Slip Sliding Away: Decoding the Mystery of Trombone Legato
Presented by: Dr. Alexandra Zacharella
As a Trombone major I thought that going to a trombone clinic would be good. When I first went I wasn’t expecting to learn about giving private lessons on the trombone and trombone history, but I did. The information was presented into 8 sections: Warming up, Lip slur concepts, books of study, Overtones, execution of legato, practicing legato, Lyrical Studies, and practice order.
In warming up, Long tones were talked about. Long tones are one of the most important tools in warming up for several reasons; they help establish the sensation of lip vibration, and establishes a connection between your brain and lips. To maximize the effectiveness of long tones the student should focus on making long clear tones without any pitch bending. As your student becomes more advanced make them sustain the notes even longer.
Lip Slurs are another fundamental warm up skill; they help players build flexibility in their range. Beginning players tend to have a space between their notes. To fix the spaces just make the students try it slower or start in a more comfortable range. Start Lip slurs tongued, but then listen for smooth connected strains. Also as the student becomes comfortable with one style of lips slur patterns change it up with different speeds, ranges, and note patterns.
Four books that are suggested to look at for beginning trombone players are The Remington Warm-ups studies, Basic routines for Trombone, A ‘singing’ approach to the Trombone, and Daily Drills and Technical Studies for the Trombone.
On the trombone the Overtone series affects the positions. What I mean by that is as you change partials the positions on a trombone change slightly. As you go higher on the trombone the slide position become closer and closer. For exact position please e-mail me and I can send you a chart.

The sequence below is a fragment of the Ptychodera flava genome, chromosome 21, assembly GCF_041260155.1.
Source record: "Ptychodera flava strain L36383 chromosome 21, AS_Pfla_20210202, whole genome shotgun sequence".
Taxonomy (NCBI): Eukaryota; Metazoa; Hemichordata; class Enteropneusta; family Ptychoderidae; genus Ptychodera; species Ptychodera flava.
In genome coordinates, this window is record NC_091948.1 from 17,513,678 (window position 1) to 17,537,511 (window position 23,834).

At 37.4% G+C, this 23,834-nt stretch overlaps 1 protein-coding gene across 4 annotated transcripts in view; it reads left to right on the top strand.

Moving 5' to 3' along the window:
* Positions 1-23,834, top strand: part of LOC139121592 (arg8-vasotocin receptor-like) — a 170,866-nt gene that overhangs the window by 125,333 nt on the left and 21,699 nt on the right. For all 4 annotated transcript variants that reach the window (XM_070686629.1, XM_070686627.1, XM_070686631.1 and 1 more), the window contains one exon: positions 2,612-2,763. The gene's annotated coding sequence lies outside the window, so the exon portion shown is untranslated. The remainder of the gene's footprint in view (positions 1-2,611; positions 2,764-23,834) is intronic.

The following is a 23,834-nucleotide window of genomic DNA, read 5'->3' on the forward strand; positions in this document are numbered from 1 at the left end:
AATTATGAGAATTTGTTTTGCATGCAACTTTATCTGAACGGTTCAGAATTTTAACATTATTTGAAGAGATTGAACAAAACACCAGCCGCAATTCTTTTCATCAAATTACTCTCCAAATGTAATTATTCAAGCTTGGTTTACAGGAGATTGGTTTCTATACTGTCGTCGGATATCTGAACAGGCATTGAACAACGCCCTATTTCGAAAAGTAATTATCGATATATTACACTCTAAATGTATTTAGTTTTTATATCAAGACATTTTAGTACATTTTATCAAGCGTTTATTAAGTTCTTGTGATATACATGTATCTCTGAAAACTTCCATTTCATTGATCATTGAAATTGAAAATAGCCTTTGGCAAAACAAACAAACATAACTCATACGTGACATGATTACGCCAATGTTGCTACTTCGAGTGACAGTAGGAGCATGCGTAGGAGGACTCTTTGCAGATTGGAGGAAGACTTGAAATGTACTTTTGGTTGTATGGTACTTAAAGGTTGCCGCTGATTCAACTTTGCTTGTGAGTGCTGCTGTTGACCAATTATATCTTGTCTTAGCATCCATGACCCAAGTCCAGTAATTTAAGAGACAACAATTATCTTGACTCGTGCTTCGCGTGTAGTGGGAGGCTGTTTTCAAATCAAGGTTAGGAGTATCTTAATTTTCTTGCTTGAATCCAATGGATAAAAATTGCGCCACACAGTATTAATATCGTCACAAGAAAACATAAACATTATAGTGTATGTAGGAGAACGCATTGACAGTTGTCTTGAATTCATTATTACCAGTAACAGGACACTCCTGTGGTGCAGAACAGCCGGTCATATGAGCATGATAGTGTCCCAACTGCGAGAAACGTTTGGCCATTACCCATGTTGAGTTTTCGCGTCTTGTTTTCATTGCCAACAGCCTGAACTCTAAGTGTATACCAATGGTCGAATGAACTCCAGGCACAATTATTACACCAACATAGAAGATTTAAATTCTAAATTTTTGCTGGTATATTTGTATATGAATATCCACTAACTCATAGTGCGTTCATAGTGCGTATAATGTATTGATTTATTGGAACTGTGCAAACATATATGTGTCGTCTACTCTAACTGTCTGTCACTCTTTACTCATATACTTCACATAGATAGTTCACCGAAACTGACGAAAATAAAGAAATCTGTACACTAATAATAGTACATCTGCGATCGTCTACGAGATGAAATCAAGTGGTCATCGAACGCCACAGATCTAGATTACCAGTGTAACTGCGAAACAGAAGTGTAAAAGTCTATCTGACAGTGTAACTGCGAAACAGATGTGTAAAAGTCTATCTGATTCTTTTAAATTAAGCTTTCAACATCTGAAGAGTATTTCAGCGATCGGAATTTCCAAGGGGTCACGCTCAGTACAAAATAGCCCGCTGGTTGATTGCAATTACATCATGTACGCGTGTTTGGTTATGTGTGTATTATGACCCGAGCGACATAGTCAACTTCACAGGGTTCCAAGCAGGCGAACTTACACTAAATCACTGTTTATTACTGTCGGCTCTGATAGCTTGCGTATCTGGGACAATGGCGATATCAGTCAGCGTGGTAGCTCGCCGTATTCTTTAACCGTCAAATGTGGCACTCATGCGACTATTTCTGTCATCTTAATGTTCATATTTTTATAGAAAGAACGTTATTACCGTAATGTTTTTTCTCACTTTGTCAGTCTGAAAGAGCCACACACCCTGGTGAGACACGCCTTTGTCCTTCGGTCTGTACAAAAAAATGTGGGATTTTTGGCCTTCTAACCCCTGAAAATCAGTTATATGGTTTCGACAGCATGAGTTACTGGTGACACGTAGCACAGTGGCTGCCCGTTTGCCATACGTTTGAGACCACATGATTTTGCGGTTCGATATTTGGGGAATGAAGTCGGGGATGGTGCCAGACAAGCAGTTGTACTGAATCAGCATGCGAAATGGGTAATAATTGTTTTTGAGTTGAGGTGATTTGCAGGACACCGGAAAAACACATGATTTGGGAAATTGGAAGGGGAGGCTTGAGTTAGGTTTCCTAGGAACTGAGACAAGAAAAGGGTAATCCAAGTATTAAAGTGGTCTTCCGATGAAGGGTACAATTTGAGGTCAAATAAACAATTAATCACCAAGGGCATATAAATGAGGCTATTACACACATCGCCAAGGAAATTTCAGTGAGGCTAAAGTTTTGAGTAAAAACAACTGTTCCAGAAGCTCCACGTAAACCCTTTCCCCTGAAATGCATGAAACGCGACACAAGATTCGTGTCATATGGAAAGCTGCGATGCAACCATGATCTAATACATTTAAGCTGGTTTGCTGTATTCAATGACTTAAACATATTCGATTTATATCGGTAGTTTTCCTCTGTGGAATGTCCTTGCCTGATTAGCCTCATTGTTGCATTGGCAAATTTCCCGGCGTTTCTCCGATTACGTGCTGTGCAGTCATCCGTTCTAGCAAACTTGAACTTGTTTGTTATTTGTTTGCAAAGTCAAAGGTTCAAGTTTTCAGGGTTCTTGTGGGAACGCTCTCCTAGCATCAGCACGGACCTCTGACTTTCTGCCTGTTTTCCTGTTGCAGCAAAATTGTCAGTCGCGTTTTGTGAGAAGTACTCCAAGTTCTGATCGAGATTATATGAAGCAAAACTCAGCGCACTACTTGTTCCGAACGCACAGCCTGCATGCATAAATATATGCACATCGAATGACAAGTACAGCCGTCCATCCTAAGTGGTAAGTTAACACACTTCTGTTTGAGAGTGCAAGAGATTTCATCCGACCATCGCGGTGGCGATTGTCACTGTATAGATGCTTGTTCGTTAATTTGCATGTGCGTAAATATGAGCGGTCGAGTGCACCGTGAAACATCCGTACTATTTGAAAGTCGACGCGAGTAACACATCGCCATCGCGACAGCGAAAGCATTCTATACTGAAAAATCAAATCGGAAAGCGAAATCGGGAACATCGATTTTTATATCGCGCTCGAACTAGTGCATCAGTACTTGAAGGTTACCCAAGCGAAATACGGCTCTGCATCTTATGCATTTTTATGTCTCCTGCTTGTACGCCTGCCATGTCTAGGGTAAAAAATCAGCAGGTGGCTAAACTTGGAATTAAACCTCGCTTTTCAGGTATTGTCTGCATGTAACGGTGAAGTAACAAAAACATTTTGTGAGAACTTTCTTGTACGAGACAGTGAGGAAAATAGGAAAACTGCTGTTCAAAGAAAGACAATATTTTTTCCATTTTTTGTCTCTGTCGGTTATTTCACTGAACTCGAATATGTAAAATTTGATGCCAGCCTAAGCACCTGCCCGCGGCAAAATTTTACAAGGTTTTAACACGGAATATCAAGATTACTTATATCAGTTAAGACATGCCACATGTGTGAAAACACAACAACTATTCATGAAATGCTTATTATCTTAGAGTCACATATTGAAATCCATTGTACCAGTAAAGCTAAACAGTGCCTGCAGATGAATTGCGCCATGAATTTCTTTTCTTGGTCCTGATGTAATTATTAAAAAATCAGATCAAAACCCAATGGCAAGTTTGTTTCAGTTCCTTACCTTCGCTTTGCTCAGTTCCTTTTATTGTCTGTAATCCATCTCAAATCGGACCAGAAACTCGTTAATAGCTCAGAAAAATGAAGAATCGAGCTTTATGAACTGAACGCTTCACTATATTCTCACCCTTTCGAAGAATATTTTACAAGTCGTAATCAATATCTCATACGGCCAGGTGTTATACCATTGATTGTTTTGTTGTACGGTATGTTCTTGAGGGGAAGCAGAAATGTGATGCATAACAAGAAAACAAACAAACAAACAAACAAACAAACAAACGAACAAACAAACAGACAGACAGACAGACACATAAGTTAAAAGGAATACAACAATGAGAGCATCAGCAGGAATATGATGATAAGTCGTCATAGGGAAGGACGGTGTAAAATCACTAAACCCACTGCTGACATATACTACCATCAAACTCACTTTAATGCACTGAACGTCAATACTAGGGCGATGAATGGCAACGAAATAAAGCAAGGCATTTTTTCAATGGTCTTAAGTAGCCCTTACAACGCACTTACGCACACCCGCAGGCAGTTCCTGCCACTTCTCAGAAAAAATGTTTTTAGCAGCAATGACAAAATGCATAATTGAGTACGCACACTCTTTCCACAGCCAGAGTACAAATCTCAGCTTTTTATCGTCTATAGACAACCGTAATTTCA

For Trombone legato you want to use as little tongue as possible. Strive to use lips slurs as much as possible, but in the event that you are playing notes in the same partial use a legato tonguing of ‘doo’ or ‘loo’ or ‘dah’.
When practicing legato tonguing make sure to practice without using any tongue, the more smearing and glissing the better. Practice the passage with staccato tonguing, than move to using just air with the desired tonguing. Once all that is done approaching the passage with legato tonguing should be easy. When practicing remember to give good support for a warm sound, good posture will aid with this.
A good book that helps with lyrical and legato practice is Melodious Etudes for Trombone Selected from Vocalises of Marco Bordogni by Jonnas Rochut
When working with your student remember to help establish a routine of warming up, and approaching passages correctly. Remember to start with long tones and lip slurs. After the warm up move them onto etudes, then to their works. And as always listening to professional musicians helps to establish what a good sound is supposed to sound like.